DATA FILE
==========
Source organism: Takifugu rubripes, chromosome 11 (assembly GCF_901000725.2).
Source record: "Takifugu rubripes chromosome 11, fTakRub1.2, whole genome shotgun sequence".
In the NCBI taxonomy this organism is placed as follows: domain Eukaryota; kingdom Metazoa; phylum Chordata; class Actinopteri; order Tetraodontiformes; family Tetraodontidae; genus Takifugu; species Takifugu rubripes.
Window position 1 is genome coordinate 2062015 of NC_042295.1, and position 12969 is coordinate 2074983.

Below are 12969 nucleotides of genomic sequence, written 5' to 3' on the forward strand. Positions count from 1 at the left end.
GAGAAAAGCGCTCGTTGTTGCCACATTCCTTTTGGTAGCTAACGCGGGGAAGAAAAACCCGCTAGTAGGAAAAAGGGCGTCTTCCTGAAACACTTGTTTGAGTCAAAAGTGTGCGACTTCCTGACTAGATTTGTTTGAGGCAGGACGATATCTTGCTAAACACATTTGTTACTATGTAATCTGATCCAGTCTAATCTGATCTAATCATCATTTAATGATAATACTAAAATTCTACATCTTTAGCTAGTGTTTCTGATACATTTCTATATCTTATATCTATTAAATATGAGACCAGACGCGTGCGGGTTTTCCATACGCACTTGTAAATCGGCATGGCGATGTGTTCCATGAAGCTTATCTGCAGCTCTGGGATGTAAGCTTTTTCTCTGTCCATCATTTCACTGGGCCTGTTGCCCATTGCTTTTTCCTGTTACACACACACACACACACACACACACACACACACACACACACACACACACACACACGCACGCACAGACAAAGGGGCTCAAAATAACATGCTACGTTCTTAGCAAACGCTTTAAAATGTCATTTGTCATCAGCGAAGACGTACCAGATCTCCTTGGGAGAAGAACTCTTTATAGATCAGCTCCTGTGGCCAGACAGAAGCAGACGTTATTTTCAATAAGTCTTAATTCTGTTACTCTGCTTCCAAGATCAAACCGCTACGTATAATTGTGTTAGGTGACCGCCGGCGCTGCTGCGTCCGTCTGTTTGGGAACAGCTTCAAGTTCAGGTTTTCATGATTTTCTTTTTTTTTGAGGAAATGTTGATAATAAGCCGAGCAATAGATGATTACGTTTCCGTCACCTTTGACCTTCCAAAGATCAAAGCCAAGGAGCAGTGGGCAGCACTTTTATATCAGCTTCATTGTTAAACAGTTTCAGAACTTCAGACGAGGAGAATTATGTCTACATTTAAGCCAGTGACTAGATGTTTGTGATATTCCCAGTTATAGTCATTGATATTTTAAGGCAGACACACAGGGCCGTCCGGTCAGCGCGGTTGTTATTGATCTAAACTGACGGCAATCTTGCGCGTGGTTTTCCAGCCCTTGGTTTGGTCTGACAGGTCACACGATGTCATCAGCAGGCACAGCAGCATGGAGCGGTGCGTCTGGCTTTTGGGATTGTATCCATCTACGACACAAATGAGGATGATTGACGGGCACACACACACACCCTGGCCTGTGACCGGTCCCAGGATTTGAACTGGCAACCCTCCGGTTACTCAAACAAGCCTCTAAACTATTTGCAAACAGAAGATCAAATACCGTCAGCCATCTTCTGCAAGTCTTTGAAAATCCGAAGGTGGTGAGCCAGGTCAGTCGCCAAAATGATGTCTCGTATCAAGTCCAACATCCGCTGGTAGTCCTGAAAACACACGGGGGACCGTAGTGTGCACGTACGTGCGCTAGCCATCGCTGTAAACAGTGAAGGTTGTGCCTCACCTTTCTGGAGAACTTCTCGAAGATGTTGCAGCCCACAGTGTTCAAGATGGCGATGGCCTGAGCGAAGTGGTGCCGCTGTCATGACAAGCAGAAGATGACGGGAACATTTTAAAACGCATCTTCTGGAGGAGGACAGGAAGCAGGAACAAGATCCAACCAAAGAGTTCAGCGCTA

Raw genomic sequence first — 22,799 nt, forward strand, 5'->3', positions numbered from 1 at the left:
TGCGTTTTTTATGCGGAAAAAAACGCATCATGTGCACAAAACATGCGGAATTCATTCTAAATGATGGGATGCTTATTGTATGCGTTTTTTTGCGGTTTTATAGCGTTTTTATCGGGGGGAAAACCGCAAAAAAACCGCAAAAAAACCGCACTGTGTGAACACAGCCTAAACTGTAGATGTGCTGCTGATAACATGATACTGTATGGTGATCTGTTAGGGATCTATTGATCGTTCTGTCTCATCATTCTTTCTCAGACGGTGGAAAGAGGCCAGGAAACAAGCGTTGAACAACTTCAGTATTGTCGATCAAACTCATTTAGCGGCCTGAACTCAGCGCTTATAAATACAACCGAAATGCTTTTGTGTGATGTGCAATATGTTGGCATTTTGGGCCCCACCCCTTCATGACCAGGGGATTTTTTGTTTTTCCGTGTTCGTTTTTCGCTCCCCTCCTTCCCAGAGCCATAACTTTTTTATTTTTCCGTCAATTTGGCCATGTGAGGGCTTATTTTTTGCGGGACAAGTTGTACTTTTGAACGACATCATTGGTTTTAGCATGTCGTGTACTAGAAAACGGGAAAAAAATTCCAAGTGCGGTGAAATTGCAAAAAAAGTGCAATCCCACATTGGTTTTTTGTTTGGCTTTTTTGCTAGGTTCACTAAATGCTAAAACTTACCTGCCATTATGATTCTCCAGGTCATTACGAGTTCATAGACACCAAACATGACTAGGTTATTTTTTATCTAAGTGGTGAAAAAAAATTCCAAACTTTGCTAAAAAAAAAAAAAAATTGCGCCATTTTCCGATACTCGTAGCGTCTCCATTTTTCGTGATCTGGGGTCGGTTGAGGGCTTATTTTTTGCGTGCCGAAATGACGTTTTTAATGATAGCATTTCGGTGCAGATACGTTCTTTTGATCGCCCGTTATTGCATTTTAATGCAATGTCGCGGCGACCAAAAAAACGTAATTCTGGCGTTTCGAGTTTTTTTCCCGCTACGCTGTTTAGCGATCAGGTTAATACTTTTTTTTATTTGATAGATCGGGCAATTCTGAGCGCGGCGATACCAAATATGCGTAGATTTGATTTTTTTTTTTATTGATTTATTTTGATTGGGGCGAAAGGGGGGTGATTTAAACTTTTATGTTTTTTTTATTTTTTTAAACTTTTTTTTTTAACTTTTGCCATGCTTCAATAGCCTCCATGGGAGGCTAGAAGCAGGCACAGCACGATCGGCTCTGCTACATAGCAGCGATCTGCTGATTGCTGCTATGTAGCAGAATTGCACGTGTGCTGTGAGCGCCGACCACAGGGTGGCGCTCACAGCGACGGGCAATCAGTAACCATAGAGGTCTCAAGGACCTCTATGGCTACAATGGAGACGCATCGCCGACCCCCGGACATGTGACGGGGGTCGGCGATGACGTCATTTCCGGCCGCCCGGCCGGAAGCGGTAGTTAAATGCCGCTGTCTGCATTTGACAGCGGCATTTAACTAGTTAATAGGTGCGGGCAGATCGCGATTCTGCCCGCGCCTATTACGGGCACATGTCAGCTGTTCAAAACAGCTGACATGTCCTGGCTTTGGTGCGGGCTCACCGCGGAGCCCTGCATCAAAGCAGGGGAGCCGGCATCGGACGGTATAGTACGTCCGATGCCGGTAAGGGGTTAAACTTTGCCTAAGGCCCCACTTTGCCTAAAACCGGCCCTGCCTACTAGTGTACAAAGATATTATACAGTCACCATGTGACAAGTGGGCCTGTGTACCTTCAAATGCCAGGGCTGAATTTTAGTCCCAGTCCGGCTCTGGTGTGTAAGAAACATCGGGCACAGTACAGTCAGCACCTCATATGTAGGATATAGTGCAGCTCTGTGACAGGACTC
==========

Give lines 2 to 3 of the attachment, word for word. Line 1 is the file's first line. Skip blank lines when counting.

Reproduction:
Source record: "Takifugu rubripes chromosome 11, fTakRub1.2, whole genome shotgun sequence".
In the NCBI taxonomy this organism is placed as follows: domain Eukaryota; kingdom Metazoa; phylum Chordata; class Actinopteri; order Tetraodontiformes; family Tetraodontidae; genus Takifugu; species Takifugu rubripes.